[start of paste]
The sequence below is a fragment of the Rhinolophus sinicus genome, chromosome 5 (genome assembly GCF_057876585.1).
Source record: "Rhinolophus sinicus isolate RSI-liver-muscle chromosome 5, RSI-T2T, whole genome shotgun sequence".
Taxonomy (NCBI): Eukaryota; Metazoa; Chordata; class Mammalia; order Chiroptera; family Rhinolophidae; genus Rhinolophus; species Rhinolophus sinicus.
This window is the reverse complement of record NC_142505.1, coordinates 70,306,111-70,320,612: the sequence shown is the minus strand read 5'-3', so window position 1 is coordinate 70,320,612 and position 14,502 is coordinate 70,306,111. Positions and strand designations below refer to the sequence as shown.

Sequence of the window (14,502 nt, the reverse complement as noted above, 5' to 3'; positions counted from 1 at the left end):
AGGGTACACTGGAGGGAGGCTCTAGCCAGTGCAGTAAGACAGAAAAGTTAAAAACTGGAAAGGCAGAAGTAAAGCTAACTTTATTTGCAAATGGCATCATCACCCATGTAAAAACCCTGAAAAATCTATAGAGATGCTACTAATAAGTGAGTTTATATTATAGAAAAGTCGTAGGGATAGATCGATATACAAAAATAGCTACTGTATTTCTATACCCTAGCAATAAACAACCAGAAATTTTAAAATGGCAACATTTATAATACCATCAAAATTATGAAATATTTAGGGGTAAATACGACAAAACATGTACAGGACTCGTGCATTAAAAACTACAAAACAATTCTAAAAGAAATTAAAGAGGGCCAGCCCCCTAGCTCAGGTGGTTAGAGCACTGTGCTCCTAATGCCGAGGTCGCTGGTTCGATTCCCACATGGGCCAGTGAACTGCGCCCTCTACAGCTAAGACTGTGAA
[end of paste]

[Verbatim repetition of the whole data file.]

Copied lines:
The sequence below is a fragment of the Rhinolophus sinicus genome, chromosome 5 (genome assembly GCF_057876585.1).
Source record: "Rhinolophus sinicus isolate RSI-liver-muscle chromosome 5, RSI-T2T, whole genome shotgun sequence".
Taxonomy (NCBI): Eukaryota; Metazoa; Chordata; class Mammalia; order Chiroptera; family Rhinolophidae; genus Rhinolophus; species Rhinolophus sinicus.
This window is the reverse complement of record NC_142505.1, coordinates 70,306,111-70,320,612: the sequence shown is the minus strand read 5'-3', so window position 1 is coordinate 70,320,612 and position 14,502 is coordinate 70,306,111. Positions and strand designations below refer to the sequence as shown.

Sequence of the window (14,502 nt, the reverse complement as noted above, 5' to 3'; positions counted from 1 at the left end):
AGGGTACACTGGAGGGAGGCTCTAGCCAGTGCAGTAAGACAGAAAAGTTAAAAACTGGAAAGGCAGAAGTAAAGCTAACTTTATTTGCAAATGGCATCATCACCCATGTAAAAACCCTGAAAAATCTATAGAGATGCTACTAATAAGTGAGTTTATATTATAGAAAAGTCGTAGGGATAGATCGATATACAAAAATAGCTACTGTATTTCTATACCCTAGCAATAAACAACCAGAAATTTTAAAATGGCAACATTTATAATACCATCAAAATTATGAAATATTTAGGGGTAAATACGACAAAACATGTACAGGACTCGTGCATTAAAAACTACAAAACAATTCTAAAAGAAATTAAAGAGGGCCAGCCCCCTAGCTCAGGTGGTTAGAGCACTGTGCTCCTAATGCCGAGGTCGCTGGTTCGATTCCCACATGGGCCAGTGAACTGCGCCCTCTACAGCTAAGACTGTGAA